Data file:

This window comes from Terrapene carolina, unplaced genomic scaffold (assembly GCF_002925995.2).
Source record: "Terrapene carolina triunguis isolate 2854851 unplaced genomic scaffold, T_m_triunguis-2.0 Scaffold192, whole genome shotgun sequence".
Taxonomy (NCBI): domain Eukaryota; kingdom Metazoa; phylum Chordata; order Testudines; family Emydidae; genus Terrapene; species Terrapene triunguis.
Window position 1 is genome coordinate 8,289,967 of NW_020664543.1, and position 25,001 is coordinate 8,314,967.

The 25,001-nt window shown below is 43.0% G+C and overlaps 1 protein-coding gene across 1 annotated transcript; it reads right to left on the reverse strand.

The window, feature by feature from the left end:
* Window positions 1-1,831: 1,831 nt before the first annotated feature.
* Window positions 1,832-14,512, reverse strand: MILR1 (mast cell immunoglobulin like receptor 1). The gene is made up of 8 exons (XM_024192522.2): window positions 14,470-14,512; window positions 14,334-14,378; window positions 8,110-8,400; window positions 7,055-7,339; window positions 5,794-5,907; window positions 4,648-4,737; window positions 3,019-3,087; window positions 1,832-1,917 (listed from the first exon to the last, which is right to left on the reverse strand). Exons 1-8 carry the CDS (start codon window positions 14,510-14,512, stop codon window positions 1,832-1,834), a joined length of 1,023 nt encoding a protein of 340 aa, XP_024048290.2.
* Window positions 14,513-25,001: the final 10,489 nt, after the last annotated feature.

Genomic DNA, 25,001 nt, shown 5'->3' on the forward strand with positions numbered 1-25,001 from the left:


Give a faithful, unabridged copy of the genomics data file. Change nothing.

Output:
This window comes from Terrapene carolina, unplaced genomic scaffold (assembly GCF_002925995.2).
Source record: "Terrapene carolina triunguis isolate 2854851 unplaced genomic scaffold, T_m_triunguis-2.0 Scaffold192, whole genome shotgun sequence".
Taxonomy (NCBI): domain Eukaryota; kingdom Metazoa; phylum Chordata; order Testudines; family Emydidae; genus Terrapene; species Terrapene triunguis.
Window position 1 is genome coordinate 8,289,967 of NW_020664543.1, and position 25,001 is coordinate 8,314,967.

The 25,001-nt window shown below is 43.0% G+C and overlaps 1 protein-coding gene across 1 annotated transcript; it reads right to left on the reverse strand.

The window, feature by feature from the left end:
* Window positions 1-1,831: 1,831 nt before the first annotated feature.
* Window positions 1,832-14,512, reverse strand: MILR1 (mast cell immunoglobulin like receptor 1). The gene is made up of 8 exons (XM_024192522.2): window positions 14,470-14,512; window positions 14,334-14,378; window positions 8,110-8,400; window positions 7,055-7,339; window positions 5,794-5,907; window positions 4,648-4,737; window positions 3,019-3,087; window positions 1,832-1,917 (listed from the first exon to the last, which is right to left on the reverse strand). Exons 1-8 carry the CDS (start codon window positions 14,510-14,512, stop codon window positions 1,832-1,834), a joined length of 1,023 nt encoding a protein of 340 aa, XP_024048290.2.
* Window positions 14,513-25,001: the final 10,489 nt, after the last annotated feature.

Genomic DNA, 25,001 nt, shown 5'->3' on the forward strand with positions numbered 1-25,001 from the left: